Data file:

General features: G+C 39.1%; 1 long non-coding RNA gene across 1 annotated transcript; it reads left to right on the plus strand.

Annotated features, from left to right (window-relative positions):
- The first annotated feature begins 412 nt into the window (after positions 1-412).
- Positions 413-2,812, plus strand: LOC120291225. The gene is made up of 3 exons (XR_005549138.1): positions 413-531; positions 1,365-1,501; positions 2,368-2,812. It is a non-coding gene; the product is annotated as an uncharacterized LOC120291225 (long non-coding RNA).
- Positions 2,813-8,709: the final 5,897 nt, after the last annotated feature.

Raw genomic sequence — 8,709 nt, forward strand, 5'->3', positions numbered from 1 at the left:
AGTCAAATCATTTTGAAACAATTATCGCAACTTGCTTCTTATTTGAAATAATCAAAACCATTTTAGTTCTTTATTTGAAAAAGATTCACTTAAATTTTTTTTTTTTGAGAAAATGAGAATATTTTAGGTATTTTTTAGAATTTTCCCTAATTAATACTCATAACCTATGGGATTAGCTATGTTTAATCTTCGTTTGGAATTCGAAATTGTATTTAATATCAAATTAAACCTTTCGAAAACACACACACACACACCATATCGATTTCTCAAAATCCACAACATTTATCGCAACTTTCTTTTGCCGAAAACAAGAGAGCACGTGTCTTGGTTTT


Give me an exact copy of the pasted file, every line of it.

General features: G+C 39.1%; 1 long non-coding RNA gene across 1 annotated transcript; it reads left to right on the plus strand.

Annotated features, from left to right (window-relative positions):
- The first annotated feature begins 412 nt into the window (after positions 1-412).
- Positions 413-2,812, plus strand: LOC120291225. The gene is made up of 3 exons (XR_005549138.1): positions 413-531; positions 1,365-1,501; positions 2,368-2,812. It is a non-coding gene; the product is annotated as an uncharacterized LOC120291225 (long non-coding RNA).
- Positions 2,813-8,709: the final 5,897 nt, after the last annotated feature.

Raw genomic sequence — 8,709 nt, forward strand, 5'->3', positions numbered from 1 at the left:
AGTCAAATCATTTTGAAACAATTATCGCAACTTGCTTCTTATTTGAAATAATCAAAACCATTTTAGTTCTTTATTTGAAAAAGATTCACTTAAATTTTTTTTTTTTGAGAAAATGAGAATATTTTAGGTATTTTTTAGAATTTTCCCTAATTAATACTCATAACCTATGGGATTAGCTATGTTTAATCTTCGTTTGGAATTCGAAATTGTATTTAATATCAAATTAAACCTTTCGAAAACACACACACACACACCATATCGATTTCTCAAAATCCACAACATTTATCGCAACTTTCTTTTGCCGAAAACAAGAGAGCACGTGTCTTGGTTTT